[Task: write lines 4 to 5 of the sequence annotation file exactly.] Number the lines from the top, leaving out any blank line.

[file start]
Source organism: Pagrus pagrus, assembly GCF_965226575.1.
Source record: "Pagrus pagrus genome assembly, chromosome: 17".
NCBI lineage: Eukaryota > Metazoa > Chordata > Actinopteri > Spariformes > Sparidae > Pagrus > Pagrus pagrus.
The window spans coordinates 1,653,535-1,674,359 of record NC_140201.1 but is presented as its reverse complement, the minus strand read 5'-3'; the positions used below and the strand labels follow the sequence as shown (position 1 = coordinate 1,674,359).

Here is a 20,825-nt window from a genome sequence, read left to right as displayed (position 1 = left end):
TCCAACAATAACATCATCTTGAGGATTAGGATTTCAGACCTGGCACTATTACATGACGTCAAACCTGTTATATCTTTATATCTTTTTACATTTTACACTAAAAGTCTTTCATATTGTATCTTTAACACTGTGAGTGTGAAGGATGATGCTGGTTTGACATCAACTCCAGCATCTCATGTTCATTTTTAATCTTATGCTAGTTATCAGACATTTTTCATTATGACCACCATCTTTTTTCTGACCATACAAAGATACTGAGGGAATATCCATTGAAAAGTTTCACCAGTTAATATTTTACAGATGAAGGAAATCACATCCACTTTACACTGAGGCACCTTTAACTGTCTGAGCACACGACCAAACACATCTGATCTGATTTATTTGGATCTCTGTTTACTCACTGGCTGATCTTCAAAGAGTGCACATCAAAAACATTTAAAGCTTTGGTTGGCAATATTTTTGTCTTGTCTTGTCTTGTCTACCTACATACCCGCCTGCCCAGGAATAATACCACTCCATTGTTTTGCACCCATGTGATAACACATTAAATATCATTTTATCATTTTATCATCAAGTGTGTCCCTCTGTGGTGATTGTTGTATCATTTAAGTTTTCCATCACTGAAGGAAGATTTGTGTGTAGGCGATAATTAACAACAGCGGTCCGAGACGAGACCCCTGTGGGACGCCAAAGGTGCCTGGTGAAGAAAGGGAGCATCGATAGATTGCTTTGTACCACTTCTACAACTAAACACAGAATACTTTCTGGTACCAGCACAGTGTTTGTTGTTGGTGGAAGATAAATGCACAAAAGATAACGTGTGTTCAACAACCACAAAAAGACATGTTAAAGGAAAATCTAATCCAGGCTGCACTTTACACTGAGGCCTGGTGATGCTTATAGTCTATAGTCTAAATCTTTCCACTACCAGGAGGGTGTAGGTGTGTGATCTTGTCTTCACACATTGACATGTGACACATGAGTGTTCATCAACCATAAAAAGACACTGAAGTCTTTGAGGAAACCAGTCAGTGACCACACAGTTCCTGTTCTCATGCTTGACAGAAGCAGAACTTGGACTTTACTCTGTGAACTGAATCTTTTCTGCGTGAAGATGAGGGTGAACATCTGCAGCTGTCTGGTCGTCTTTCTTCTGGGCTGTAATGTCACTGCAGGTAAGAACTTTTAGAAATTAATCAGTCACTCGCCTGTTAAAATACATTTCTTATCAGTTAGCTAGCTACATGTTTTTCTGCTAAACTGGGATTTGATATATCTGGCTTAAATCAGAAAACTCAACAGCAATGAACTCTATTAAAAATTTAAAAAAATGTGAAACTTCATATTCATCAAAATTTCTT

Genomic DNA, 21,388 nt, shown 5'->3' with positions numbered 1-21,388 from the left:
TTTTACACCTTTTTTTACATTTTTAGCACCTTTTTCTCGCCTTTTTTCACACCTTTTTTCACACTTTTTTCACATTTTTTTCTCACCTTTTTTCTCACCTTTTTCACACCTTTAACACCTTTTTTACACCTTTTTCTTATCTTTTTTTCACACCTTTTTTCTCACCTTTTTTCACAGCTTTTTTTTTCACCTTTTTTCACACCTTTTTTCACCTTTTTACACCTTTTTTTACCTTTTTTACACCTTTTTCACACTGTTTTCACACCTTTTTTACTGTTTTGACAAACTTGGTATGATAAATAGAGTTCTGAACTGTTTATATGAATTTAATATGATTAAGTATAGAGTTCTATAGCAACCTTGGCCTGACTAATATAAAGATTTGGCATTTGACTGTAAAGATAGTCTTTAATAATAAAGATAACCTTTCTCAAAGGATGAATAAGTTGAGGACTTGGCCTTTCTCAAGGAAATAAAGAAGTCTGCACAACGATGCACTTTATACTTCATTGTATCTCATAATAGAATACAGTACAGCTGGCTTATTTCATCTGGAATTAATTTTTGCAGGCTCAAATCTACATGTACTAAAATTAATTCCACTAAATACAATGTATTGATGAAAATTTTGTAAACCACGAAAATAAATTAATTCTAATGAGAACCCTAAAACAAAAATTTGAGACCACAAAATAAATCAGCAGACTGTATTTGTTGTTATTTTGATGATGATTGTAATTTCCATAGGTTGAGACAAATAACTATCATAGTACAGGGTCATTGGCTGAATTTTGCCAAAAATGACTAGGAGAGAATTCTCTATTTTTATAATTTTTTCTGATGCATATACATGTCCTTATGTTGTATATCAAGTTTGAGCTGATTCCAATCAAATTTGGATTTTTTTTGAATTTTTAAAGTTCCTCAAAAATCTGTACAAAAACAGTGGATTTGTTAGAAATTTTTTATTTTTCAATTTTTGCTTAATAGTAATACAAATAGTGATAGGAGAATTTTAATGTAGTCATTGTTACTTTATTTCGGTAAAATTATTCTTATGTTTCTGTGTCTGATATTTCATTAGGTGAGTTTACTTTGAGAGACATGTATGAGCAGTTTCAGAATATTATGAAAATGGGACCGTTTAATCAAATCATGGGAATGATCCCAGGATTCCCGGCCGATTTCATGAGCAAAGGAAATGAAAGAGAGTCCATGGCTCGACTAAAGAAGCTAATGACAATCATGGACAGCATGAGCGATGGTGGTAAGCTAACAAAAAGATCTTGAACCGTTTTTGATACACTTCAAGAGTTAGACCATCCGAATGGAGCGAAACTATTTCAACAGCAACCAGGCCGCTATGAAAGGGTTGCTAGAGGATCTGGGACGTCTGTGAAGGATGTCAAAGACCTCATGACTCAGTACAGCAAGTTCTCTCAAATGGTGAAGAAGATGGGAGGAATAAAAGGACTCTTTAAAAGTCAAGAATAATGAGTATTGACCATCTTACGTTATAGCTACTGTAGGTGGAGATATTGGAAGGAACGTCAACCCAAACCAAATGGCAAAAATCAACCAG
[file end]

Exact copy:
The window spans coordinates 1,653,535-1,674,359 of record NC_140201.1 but is presented as its reverse complement, the minus strand read 5'-3'; the positions used below and the strand labels follow the sequence as shown (position 1 = coordinate 1,674,359).

Here is a 20,825-nt window from a genome sequence, read left to right as displayed (position 1 = left end):